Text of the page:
Our Friends & Neighbors
Consumer Information Center
Weights & Measures Tips For Consumers
Getting What You Pay For
Weights & Measures?
Almost everything we buy is sold by weight, volume, length, count, or measure. Think of examples--a dozen eggs, a gallon of milk, a liter of wine, a yard of cloth, a pound of hamburger, 128 cu. ft. of firewood.
Without standard measurements, it would be difficult to do even simple things like use cookbooks or buy carpeting, laundry detergent, and fabric.
do we know we are getting what we pay for?
Weights and measures officials work in agriculture departments, consumer protections offices, and other state and local government agencies.
These men and women use highly accurate equipment to inspect scales, meters, scanning equipment and packaged products at supermarkets. They also inspect weighing and measuring equipment and packages at warehouses, packing plants, feed mills, shipping companies, lumber yards, and gasoline stations. They act as a third party to help maintain fairness and keep the marketplace in balance.
What does "Net Weight" on a package tell me?
In many stores, the electronic or computerized scales used at the check-out counter are set to automatically deduct the weight of the packaging. On other scales, the sales clerk must adjust the scale, setting it under the "0" mark to deduct the packaging materials.
Scales must be placed so you can see the weighing process. If you have a question about a packaged item, you have a right to have the package weighed again before you buy. Make sure the weight of the packaging has been deducted.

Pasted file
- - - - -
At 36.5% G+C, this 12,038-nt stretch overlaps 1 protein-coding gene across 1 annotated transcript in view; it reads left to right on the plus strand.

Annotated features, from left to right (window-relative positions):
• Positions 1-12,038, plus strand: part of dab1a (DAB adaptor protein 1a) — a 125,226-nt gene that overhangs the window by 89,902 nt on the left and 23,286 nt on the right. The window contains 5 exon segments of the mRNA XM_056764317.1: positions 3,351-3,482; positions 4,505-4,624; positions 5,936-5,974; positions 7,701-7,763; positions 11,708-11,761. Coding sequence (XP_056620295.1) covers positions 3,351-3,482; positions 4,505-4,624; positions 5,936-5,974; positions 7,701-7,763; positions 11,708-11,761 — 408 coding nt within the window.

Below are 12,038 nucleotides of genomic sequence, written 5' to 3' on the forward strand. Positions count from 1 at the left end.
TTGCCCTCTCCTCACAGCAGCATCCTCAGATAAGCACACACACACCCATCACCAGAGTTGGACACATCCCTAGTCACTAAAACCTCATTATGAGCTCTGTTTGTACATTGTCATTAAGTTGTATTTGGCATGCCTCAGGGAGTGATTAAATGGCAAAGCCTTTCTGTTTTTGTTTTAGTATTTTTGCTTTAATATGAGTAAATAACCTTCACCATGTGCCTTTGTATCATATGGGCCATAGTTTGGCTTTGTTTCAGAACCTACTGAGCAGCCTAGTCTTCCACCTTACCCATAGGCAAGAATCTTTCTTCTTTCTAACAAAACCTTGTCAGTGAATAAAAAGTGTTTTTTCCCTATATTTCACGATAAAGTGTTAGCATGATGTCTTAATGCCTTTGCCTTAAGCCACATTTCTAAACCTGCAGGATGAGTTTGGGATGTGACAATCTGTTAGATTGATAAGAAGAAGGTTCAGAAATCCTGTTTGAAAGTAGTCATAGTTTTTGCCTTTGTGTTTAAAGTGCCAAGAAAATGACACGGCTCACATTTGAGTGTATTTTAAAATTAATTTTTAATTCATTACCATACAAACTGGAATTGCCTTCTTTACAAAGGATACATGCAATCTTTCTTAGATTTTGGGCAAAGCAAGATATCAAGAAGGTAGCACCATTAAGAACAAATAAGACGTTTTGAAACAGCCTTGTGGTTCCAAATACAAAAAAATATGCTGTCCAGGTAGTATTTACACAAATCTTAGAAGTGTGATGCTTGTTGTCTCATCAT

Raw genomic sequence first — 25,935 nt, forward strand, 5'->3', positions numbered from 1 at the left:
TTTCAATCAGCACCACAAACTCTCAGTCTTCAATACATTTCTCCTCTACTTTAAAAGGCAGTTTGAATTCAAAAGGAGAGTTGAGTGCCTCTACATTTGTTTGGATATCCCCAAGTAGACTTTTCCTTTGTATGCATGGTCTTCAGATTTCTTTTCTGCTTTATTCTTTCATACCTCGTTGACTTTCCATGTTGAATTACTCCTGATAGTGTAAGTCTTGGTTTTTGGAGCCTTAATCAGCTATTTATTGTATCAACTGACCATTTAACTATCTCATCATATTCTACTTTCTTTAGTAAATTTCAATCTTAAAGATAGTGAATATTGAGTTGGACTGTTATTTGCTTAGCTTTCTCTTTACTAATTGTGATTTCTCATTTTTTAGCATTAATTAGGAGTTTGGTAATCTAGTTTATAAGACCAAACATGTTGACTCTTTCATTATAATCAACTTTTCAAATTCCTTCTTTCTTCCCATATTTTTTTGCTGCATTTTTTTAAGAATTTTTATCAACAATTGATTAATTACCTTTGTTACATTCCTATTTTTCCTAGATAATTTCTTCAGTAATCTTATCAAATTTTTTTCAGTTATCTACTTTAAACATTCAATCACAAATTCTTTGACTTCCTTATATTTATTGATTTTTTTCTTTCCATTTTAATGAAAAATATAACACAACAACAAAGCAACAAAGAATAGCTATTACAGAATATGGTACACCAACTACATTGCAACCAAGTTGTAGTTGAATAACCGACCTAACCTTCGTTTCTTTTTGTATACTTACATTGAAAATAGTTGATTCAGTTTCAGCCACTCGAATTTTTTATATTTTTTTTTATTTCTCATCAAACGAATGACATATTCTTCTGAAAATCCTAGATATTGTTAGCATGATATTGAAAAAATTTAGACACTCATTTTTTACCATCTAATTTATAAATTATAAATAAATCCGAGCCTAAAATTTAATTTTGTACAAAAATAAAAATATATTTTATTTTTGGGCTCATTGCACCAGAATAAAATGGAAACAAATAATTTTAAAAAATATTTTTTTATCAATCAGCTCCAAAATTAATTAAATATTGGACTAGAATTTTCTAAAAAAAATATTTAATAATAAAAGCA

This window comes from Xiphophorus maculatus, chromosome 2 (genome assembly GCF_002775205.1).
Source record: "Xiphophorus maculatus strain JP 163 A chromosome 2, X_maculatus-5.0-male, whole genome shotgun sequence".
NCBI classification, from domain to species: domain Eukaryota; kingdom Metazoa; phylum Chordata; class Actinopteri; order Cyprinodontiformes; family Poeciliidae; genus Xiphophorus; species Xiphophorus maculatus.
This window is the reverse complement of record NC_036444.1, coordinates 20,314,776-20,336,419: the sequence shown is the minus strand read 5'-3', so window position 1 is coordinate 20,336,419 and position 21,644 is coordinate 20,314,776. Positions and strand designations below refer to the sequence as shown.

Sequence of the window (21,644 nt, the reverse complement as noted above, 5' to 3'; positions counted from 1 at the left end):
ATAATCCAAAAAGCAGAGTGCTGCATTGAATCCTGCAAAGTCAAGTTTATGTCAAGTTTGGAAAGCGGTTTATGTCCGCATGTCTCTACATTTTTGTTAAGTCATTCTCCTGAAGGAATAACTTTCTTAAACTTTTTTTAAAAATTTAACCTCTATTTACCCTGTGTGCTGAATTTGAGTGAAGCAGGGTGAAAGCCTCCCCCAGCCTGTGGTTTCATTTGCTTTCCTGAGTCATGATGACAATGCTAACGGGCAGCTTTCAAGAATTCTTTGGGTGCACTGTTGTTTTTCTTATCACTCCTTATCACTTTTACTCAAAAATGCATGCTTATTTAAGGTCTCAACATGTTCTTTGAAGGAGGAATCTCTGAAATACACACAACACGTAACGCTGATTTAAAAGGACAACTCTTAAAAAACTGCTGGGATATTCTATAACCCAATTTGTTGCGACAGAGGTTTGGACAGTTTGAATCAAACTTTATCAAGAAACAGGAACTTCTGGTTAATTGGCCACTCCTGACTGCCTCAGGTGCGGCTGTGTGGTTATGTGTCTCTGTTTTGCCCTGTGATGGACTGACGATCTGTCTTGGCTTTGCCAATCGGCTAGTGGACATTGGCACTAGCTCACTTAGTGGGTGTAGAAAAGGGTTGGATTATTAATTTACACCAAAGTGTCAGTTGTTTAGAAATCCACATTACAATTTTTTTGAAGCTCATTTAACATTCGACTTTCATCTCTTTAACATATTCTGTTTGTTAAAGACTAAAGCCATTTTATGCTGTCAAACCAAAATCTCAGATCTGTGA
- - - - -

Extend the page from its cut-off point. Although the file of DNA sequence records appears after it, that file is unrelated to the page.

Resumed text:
Weights and measures officials often visit stores to inspect and reweigh prepackaged products. The same officials are required by law to check the accuracy of all commercial weighing and measuring devices at least once each calendar year. If you see a weighing or measuring device that does not have a dated seal from the current year, or the previous year, contact the Massachusetts Division of Standards at (617) 727-3480 for assistance. You will be helping yourself and your neighbors.
can I do to lessen the chance of being cheated?
Second: Make sure the scale shows
a zero condition before anything is placed on it. The weigher
may enter information that will cause the scale register a minus sign
on the display. This is called "entering the tare", which
is a process of deducting the weight of the packaging.
Fourth: State law states that you have the right to have a pre-package item weighed again in your presence. If a scale showes a zero on the display with nothing on it, and you place a pre-packaged item on that scale, the scale should show a weight that is greater than the net weight stated on the package. This greater weight is called the gross weight, and is the sum of the tare weight, plus the net weight.
If you have any questions about how a store weighs or measures its products, ask the manager for information first. He or she should answer your questions.
If the problem is not resolved, contact your local weights and measures office, or the Massachusetts Division of Standards at (617) 727-3480 for assistance.
Make sure the scale shows a zero or minus sign before anything is weighed. Pay ONLY for the product. NOT for the packaging.
If you have any questions about how a store weighs or measures products, ask the manager for information first. He or she should answer your questions.
If the problem is not resolved, contact your local weights and measures office for advice or assistance.